Officials: ‘Political Atmosphere’ Behind U.S. Demands on Aid Package

YERUSHALAYIM -
FILE - An Iron Dome Missile Defense battery set up near the Southern town of Ashdod fires an intercepting missile on July 14, 2014. (David Buimovitch/Flash90/FILE)
An Iron Dome missile defense battery set up near Ashdod fires an intercepting missile on July 14, 2014. (David Buimovitch/Flash90/File)

The administration of President Barack Obama is prepared to offer Israel a significant increase in aid over the next ten years, the White House is set to officially inform Congress – on condition that Israel spend all the money in the United States.

Currently, American military aid to Israel stands at about $3 billion per year. Under the current aid agreement, which is expiring soon, Israel is allowed to spend 26.4 percent of that money on local industries and production. Under the new deal, Israel could get as much as $4 billion in aid from the U.S. annually – if all the money is spent in the U.S.

Officials in the Israeli defense industry are very concerned over the deal, Globes reported Sunday, because a substantial amount of money that supports their businesses is set to evaporate. Thousands of jobs are likely to be eliminated as a result of the deal. Military leaders are also very concerned, as Israel will be placing its defense needs in the hands of American contractors, who may not be as flexible with production and delivery in an emergency.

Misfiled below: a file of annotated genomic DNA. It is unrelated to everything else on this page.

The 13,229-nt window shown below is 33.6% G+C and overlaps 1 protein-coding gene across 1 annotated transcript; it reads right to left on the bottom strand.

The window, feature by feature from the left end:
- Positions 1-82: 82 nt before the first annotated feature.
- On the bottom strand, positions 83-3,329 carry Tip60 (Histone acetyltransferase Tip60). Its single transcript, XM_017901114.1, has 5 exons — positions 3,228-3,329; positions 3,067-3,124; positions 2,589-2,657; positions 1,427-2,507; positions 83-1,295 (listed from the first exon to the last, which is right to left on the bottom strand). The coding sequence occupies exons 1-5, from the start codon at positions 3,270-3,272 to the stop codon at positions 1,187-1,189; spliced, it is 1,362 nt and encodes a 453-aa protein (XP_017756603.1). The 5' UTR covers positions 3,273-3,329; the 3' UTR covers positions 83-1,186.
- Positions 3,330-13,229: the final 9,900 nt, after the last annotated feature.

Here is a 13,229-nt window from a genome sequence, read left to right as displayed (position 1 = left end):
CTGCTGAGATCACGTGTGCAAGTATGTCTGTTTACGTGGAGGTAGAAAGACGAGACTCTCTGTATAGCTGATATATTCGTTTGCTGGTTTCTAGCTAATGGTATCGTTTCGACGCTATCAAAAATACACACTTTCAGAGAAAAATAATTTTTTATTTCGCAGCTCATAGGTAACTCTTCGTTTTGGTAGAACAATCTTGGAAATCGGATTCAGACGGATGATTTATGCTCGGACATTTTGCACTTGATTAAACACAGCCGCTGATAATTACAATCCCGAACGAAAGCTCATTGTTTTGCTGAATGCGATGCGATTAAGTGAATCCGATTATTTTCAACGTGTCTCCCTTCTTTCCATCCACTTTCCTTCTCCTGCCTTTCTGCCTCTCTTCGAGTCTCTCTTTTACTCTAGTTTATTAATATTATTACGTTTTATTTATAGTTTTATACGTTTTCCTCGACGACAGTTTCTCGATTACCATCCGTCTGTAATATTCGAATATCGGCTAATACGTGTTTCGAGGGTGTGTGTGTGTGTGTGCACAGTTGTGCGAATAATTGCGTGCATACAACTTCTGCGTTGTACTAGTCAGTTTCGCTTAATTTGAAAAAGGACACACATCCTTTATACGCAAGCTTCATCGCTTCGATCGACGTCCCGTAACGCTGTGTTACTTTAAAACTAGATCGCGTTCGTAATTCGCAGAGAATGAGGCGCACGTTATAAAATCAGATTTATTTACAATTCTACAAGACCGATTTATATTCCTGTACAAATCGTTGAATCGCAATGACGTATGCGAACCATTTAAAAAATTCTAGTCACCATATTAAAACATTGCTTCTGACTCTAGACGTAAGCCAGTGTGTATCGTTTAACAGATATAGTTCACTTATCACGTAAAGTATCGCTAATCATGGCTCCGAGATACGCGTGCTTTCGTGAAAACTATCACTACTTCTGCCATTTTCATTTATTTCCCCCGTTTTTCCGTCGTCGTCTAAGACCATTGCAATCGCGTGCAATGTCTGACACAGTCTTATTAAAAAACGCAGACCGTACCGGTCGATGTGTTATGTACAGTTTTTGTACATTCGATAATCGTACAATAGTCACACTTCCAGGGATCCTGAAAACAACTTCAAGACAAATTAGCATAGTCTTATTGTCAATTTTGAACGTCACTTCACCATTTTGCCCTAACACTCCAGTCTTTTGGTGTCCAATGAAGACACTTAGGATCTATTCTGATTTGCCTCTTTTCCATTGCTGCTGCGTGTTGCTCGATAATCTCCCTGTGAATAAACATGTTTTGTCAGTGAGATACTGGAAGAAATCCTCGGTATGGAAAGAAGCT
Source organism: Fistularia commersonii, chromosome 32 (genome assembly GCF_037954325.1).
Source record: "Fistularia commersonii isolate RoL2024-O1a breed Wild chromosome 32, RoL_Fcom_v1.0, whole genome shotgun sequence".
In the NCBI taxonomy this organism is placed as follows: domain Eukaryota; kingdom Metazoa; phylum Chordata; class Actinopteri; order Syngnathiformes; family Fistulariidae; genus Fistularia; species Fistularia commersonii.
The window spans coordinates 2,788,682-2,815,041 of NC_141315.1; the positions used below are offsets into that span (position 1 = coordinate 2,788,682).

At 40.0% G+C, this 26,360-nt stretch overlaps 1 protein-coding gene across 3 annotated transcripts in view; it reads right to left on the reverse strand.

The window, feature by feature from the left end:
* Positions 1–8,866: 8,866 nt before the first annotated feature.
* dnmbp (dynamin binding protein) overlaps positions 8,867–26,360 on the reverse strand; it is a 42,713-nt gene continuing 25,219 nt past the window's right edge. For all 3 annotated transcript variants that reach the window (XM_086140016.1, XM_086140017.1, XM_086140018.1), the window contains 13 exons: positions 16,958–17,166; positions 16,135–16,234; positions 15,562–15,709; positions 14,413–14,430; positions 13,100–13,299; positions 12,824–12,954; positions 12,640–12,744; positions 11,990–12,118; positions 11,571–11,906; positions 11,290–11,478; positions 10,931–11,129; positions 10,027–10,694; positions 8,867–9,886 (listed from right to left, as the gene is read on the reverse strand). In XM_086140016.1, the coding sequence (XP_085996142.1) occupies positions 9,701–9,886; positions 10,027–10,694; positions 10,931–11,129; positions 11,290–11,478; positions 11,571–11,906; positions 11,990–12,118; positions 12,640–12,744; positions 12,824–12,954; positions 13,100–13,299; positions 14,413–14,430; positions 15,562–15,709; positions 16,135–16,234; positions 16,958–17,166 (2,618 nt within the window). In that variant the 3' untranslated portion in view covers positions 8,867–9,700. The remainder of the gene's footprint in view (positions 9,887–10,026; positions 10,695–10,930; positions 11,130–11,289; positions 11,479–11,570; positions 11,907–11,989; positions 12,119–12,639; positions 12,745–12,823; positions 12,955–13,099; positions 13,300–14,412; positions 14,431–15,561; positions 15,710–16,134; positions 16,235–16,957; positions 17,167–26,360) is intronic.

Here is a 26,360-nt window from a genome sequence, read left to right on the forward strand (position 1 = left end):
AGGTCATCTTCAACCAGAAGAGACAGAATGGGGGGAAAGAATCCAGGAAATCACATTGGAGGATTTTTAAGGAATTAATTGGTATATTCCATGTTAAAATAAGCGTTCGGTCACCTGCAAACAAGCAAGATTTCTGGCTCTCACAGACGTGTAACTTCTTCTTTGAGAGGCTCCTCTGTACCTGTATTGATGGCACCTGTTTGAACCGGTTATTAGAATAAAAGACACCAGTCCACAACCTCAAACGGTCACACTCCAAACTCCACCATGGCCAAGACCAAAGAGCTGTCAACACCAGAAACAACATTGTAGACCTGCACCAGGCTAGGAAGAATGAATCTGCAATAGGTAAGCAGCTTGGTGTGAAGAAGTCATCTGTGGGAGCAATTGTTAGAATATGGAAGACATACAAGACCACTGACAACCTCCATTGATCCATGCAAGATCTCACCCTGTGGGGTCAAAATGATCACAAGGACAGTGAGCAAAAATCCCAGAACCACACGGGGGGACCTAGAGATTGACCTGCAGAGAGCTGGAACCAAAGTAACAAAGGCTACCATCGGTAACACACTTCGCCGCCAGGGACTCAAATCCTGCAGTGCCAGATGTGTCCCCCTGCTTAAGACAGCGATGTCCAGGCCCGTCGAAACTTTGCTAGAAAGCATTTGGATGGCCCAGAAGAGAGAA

According to the report, the demand by the administration is the result of the White House’s buckling to pressure from large American defense contractors, who have long been opposed to the “bonus” Israeli industries are getting from American aid, allowing them to develop competing products. The reason for the concern, the report said, is the fear that the Republicans will be able to use the deal as a weapon to campaign against Hillary Clinton, with rival Donald Trump demanding that American money be used to fund American jobs.

“The American contractors were always opposed to this arrangement,” a senior security official told Globes. “According to them, the ‘subsidy’ Israel receives means fewer jobs for American workers and less business for them.

“We reject this position,” the official said. “The Americans are far from being victims. When the IDF buys a system from a contractor, it is a sign to other customers that it is a quality product, and more sales follow. More jobs are created, and the contractors are able to expand their business against international competitors in Europe. The Americans know this, but unfortunately, political times have changed, and under current circumstances it is hard to see the administration making an exception.”

Israel is the only country that receives U.S. aid and is allowed to spend part of it on local industries. In an interview with Bloomberg, Israeli officials said that many of the projects that were developed in Israel – such as the Iron Dome – ended up enhancing American military capabilities as well.